When it comes to shopping for shoes, it is always better to choose substance over style, according to Gerard Benjamin Evans, senior podiatrist at SKH.
A good shoe has various features and characteristics to help our feet function optimally. The price or brand should not be deciding factors when looking for a good pair.
“Famous brands or price do not always guarantee the quality of the shoe and the support it should provide,” says Mr Evans. “Aside from foot discomfort, wearing improper footwear such as those incorrectly fitted or without enough support may eventually lead to problems in the lower legs, knees, hips, and lower back,” he adds.
That is why having the right footwear is crucial, as it can help the body correctly perform critical mechanical functions such as the efficient transfer of body weight through our feet to the ground.
“Falls, which can have dire consequences especially in the elderly, are most frequently caused by ill-fitted footwear.”
1. Don’t run in worn-out running shoes.
When running shoes wear out, their support and basic functions are compromised which can increase the stress and impact on your legs and joints, leading to overuse injuries. Ideally, running shoes should be replaced every 500 to 600 kilometres. You can use applications to track your footwear mileage or look out for these signs that indicate you need a new pair: your ankles and knees ache more after a run, your feet get extra sore, you get blisters, or your shoe treads are worn out.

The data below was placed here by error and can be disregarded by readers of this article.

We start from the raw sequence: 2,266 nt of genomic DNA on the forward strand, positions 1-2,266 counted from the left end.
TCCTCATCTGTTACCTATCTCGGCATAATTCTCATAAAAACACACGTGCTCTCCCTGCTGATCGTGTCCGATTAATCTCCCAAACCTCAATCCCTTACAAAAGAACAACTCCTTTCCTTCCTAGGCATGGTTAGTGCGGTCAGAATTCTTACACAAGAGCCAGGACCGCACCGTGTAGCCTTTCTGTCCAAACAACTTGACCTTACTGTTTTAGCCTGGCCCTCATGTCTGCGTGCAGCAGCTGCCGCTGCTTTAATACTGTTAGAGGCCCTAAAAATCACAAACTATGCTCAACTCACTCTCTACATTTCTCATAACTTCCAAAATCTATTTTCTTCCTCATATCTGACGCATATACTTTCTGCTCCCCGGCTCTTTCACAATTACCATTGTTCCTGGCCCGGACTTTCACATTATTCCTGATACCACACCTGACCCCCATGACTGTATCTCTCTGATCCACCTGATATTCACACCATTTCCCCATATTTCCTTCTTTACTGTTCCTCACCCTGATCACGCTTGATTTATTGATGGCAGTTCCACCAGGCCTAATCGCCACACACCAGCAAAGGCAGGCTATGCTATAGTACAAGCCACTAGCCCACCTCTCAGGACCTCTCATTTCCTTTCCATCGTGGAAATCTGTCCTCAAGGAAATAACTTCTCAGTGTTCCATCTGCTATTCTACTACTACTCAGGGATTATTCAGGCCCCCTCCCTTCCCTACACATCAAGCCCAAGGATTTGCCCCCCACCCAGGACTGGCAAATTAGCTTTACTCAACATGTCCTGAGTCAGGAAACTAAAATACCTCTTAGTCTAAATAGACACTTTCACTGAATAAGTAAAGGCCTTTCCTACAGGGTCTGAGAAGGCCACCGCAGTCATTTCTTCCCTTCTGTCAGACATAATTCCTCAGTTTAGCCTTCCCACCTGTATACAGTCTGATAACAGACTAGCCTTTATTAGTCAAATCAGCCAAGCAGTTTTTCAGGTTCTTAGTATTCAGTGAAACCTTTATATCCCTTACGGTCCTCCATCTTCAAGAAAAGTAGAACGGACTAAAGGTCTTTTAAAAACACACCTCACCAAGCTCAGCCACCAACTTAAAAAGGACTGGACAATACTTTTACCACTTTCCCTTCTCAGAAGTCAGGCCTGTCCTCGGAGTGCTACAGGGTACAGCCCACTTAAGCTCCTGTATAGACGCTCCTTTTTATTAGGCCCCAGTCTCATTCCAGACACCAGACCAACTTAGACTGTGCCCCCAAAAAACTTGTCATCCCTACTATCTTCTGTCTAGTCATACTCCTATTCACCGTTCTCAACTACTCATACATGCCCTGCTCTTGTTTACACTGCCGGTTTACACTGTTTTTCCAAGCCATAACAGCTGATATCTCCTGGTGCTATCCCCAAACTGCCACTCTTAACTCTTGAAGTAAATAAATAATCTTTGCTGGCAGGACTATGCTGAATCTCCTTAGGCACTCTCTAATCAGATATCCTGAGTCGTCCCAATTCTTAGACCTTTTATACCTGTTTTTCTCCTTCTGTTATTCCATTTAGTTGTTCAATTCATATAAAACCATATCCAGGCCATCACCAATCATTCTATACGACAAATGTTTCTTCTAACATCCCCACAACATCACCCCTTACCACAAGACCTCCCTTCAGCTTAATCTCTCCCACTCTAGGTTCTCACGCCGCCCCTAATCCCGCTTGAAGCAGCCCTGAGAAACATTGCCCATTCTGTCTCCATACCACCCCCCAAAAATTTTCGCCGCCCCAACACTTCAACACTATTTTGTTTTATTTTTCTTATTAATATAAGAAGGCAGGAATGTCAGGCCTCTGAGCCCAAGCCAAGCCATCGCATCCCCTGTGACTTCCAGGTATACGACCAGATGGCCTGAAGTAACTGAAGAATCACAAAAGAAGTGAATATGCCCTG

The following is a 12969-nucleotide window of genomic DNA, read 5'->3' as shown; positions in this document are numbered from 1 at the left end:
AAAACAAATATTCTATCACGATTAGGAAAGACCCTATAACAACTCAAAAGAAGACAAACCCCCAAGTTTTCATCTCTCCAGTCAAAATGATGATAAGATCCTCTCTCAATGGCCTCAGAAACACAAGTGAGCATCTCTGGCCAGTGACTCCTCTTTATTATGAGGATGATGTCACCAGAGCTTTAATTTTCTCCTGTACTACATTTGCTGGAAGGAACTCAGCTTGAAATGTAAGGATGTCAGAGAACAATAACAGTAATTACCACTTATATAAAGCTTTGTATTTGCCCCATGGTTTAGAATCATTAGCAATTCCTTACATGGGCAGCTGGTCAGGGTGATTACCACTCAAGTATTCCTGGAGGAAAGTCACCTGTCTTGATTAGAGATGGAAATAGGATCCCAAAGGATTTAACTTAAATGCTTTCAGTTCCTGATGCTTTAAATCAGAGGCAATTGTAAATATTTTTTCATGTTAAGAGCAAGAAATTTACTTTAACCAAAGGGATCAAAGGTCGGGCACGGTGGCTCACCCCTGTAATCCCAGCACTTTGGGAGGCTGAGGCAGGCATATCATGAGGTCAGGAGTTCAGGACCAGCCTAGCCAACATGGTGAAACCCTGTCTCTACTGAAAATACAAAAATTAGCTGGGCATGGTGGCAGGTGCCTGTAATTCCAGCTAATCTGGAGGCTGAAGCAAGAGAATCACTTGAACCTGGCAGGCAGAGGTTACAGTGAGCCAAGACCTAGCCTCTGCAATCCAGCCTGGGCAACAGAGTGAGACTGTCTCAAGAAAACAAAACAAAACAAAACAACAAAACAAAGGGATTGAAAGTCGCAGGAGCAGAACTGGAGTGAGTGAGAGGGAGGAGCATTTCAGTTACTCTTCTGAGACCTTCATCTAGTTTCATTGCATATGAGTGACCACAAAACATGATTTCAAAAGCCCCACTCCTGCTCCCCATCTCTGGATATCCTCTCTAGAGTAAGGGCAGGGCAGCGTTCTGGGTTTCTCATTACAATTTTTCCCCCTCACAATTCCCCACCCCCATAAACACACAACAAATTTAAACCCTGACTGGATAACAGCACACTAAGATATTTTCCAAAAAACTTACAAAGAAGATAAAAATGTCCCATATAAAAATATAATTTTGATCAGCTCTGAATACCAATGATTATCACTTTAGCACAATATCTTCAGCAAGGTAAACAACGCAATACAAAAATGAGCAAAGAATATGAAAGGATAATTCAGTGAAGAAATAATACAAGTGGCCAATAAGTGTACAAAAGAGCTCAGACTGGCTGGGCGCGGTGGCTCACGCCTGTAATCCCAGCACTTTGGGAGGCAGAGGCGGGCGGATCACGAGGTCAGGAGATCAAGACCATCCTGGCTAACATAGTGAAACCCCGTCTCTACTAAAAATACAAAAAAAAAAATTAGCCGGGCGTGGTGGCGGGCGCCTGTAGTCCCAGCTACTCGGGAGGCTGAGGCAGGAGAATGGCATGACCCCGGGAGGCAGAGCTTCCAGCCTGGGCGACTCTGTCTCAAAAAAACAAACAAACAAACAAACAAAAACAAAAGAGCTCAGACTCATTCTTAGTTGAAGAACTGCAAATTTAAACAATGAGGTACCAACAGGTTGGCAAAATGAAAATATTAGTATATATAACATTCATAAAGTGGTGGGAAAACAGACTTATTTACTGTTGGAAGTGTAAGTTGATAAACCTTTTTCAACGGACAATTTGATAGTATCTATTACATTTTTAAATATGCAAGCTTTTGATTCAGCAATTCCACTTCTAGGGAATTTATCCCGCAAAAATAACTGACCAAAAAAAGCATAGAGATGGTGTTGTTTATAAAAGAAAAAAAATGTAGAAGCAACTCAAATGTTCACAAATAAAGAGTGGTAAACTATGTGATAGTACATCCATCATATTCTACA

2. Avoid flip-flops or sandals for prolonged walking.
Singaporeans love their flip-flops but footwear that is too flat and thin can lead to discomfort and foot problems, such as plantar fasciitis which causes heel pain. Flip-flops, sandals and ballet flats have very little arch support, heel cushioning and shock absorption.
The flip-flop’s thong in between your toes also forces your toe muscles to over-grip, leading to bunions and claw toes.
3. Keep high heels to a minimum.
Wearing high heels shifts the weight to your forefoot, increasing the pressure on the area which usually leads to forefoot pain. High heels also push your lower back forward, causing your hips and spine to be out of alignment, and the excess pressure on the knees can lead to pain in your back and legs. Prolonged use of high heels increases the risk of developing nerve impingements, bunions and hammer toes which are often permanent and may require surgical correction.
Find your sole mate with these tips!
LOOK FOR SHOES WITH LACES OR STRAPS
Opt for footwear with adjustable straps or laces to prevent your foot from slipping out and sliding within the shoe.
CHOOSE SHOES WITH STABLE HEELS AND MIDSOLE SUPPORT
The heel cup should be firm and thick to provide rear-foot stability. The midsoles should also be sturdy – look for those that do not twist in the middle. Avoid shoes that lack any fastening heel counters or straps.
GIVE YOUR FEET ENOUGH ROOM
When we stand or walk, our feet tend to spread out. So, a good fitting shoe is one that gives your feet enough width at the widest part of your foot, and approximately half an inch (one-thumb width) between your longest toe and the end of the shoe.
BUT NOT TOO MUCH ROOM
On the other hand, avoid footwear with too much room at the toes as the extra room will encourage your feet to move around a lot, causing instability which may lead to foot and lower limb pain.
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